Another Chinese Company Mulling Lawsuit Over 'Transformers 4' Product Placement (Report)
A tourism marketing company in the southwestern Chinese city of Chongqing is the latest business in the country to consider a lawsuit against the producers of Transformers: Age of Extinction after the movie's final edit reportedly made no reference to a scenic spot used during filming.
Michael Bay's cyborg tentpole has been an enormous success in China, earning $134.5 million in its first five days in the country, overtaking its North American box office.
The Paramount movie has done much to ensure success in China, shooting scenes in Beijing, Hong Kong and elsewhere, and lining up a cast of Chinese stars, including Li Bingbing.
However, it has had some legal headaches to contend with in the world's second largest film market.
Last week, there was a spat between the producers of Transformers: Age of Extinction and Chinese investors involved in the movie, which was resolved only after Bay and the owners of the iconic Pangu Plaza hotel in Beijing reached some kind of compromise.
Now the company working on behalf of the administrators of the Three Natural Bridges scenic location in Wulong, near Chongqing, said that the final edit of the movie did not mention Wulong as promised in the credits despite payment for prominent placement in the movie, and that they were considering legal action.
The Three Natural Bridges is a remote and spectacularly beautiful limestone karst area, which has UNESCO World Heritage protected status, and was used in the filming of Zhang Yimou's Curse of the Golden Flower.
The Kasite tourism company said that before the Transformers 4 crew started shooting in Wulong, it signed a deal with one of the Chinese partners in the film, China Movie Channel's subsidiary M1905.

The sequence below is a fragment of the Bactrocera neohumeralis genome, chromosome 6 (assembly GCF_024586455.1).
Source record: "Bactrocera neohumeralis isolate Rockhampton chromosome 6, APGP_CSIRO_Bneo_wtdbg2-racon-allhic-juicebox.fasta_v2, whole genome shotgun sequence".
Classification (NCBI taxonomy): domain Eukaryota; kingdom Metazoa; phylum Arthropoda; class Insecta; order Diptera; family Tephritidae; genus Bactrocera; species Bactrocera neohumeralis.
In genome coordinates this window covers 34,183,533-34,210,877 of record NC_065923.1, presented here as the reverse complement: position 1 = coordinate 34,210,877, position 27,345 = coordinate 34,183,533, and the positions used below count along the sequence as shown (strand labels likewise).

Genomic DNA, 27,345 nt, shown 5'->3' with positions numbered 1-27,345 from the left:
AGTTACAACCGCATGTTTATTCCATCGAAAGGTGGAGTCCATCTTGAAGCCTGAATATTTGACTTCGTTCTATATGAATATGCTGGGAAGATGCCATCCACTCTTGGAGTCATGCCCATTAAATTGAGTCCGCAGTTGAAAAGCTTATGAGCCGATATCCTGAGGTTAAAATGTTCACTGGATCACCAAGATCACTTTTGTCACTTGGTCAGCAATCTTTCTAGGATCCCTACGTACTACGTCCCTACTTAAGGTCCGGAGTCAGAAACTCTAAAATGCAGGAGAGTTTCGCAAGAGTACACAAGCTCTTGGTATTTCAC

"This stated that Wulong will appear in a striking position. We want to boost the reputation of Chongqing Wulong as a world natural heritage site through Transformers 4," Huang Daosheng, general manager of Kasite Tourism Co., told the Chongqing Evening News.
The site was closed to the public for five days of shooting in October and November last year, and local media said the closure cost $819,500 in lost revenue from admission tickets, refreshments and hotel bookings. The administrators of the area also say they paid $1.6 million for it to appear in the movie to introduce the area to an international audience.
"On June 20, we sent someone specially for the premiere in Beijing, and there was no mention of Wulong in Chinese or English. On the next day, we sent a letter to the company (M1905) and they agreed to solve the problem," said Huang. "However, it was only four or five days before its release. There was not enough time."
An M1905 spokesman surnamed Liang said the reason the name was not included was because the tourism company had postponed paying the money for more than five months and this had shortened the production period. "In this difficult environment, the production team neglected the detail to put in Wulong," Liang told the paper.
Huang insisted the company had paid on time, as outlined in the contract.
"We are more than happy if a big movie like this comes to Wulong to shoot. We wouldn't dare to neglect them, and we don't have any reason to postpone payment. We are negotiating the solution now. We think it is not necessary to use the law at this stage, but we reserve the right to take legal action. Currently, we are still looking forward to a satisfactory outcome," said Huang.
Paramount could not immediately be reached for comment.